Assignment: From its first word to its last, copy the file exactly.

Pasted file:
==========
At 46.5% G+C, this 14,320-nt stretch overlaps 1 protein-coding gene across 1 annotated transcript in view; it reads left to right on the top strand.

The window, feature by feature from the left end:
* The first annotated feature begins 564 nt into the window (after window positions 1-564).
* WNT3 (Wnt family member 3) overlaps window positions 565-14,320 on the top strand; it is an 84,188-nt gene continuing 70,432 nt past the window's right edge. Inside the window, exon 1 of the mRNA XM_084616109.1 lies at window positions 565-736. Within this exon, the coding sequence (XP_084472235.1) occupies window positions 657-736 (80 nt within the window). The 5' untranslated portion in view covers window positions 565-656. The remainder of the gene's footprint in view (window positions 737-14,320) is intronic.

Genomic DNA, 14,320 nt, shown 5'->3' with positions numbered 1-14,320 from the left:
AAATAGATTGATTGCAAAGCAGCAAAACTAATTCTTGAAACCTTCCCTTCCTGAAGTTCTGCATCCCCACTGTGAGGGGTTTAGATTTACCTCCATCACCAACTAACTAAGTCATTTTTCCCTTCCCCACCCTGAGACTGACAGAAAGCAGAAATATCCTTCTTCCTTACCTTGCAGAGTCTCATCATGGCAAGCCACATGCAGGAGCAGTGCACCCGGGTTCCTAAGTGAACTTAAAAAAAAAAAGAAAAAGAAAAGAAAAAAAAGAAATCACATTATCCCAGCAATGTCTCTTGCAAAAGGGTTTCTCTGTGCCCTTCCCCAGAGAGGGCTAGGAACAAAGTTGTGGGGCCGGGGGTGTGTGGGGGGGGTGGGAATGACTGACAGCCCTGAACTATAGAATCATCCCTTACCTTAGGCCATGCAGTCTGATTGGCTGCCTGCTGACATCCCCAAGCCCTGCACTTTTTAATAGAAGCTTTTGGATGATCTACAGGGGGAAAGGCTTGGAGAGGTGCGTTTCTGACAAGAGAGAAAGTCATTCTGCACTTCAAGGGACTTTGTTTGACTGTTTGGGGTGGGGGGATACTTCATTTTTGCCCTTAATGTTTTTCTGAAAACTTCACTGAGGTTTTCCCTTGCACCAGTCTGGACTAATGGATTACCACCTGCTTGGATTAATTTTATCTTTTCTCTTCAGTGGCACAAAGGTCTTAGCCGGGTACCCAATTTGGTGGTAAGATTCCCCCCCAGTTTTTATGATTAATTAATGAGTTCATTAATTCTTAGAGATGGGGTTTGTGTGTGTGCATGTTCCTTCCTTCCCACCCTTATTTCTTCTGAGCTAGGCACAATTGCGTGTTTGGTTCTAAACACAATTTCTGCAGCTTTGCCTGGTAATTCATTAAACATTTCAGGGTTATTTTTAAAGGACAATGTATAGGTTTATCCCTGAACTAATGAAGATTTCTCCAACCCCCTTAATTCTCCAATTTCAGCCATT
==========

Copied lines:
At 46.5% G+C, this 14,320-nt stretch overlaps 1 protein-coding gene across 1 annotated transcript in view; it reads left to right on the top strand.

The window, feature by feature from the left end:
* The first annotated feature begins 564 nt into the window (after window positions 1-564).
* WNT3 (Wnt family member 3) overlaps window positions 565-14,320 on the top strand; it is an 84,188-nt gene continuing 70,432 nt past the window's right edge. Inside the window, exon 1 of the mRNA XM_084616109.1 lies at window positions 565-736. Within this exon, the coding sequence (XP_084472235.1) occupies window positions 657-736 (80 nt within the window). The 5' untranslated portion in view covers window positions 565-656. The remainder of the gene's footprint in view (window positions 737-14,320) is intronic.

Genomic DNA, 14,320 nt, shown 5'->3' with positions numbered 1-14,320 from the left:
AAATAGATTGATTGCAAAGCAGCAAAACTAATTCTTGAAACCTTCCCTTCCTGAAGTTCTGCATCCCCACTGTGAGGGGTTTAGATTTACCTCCATCACCAACTAACTAAGTCATTTTTCCCTTCCCCACCCTGAGACTGACAGAAAGCAGAAATATCCTTCTTCCTTACCTTGCAGAGTCTCATCATGGCAAGCCACATGCAGGAGCAGTGCACCCGGGTTCCTAAGTGAACTTAAAAAAAAAAAGAAAAAGAAAAGAAAAAAAAGAAATCACATTATCCCAGCAATGTCTCTTGCAAAAGGGTTTCTCTGTGCCCTTCCCCAGAGAGGGCTAGGAACAAAGTTGTGGGGCCGGGGGTGTGTGGGGGGGGTGGGAATGACTGACAGCCCTGAACTATAGAATCATCCCTTACCTTAGGCCATGCAGTCTGATTGGCTGCCTGCTGACATCCCCAAGCCCTGCACTTTTTAATAGAAGCTTTTGGATGATCTACAGGGGGAAAGGCTTGGAGAGGTGCGTTTCTGACAAGAGAGAAAGTCATTCTGCACTTCAAGGGACTTTGTTTGACTGTTTGGGGTGGGGGGATACTTCATTTTTGCCCTTAATGTTTTTCTGAAAACTTCACTGAGGTTTTCCCTTGCACCAGTCTGGACTAATGGATTACCACCTGCTTGGATTAATTTTATCTTTTCTCTTCAGTGGCACAAAGGTCTTAGCCGGGTACCCAATTTGGTGGTAAGATTCCCCCCCAGTTTTTATGATTAATTAATGAGTTCATTAATTCTTAGAGATGGGGTTTGTGTGTGTGCATGTTCCTTCCTTCCCACCCTTATTTCTTCTGAGCTAGGCACAATTGCGTGTTTGGTTCTAAACACAATTTCTGCAGCTTTGCCTGGTAATTCATTAAACATTTCAGGGTTATTTTTAAAGGACAATGTATAGGTTTATCCCTGAACTAATGAAGATTTCTCCAACCCCCTTAATTCTCCAATTTCAGCCATT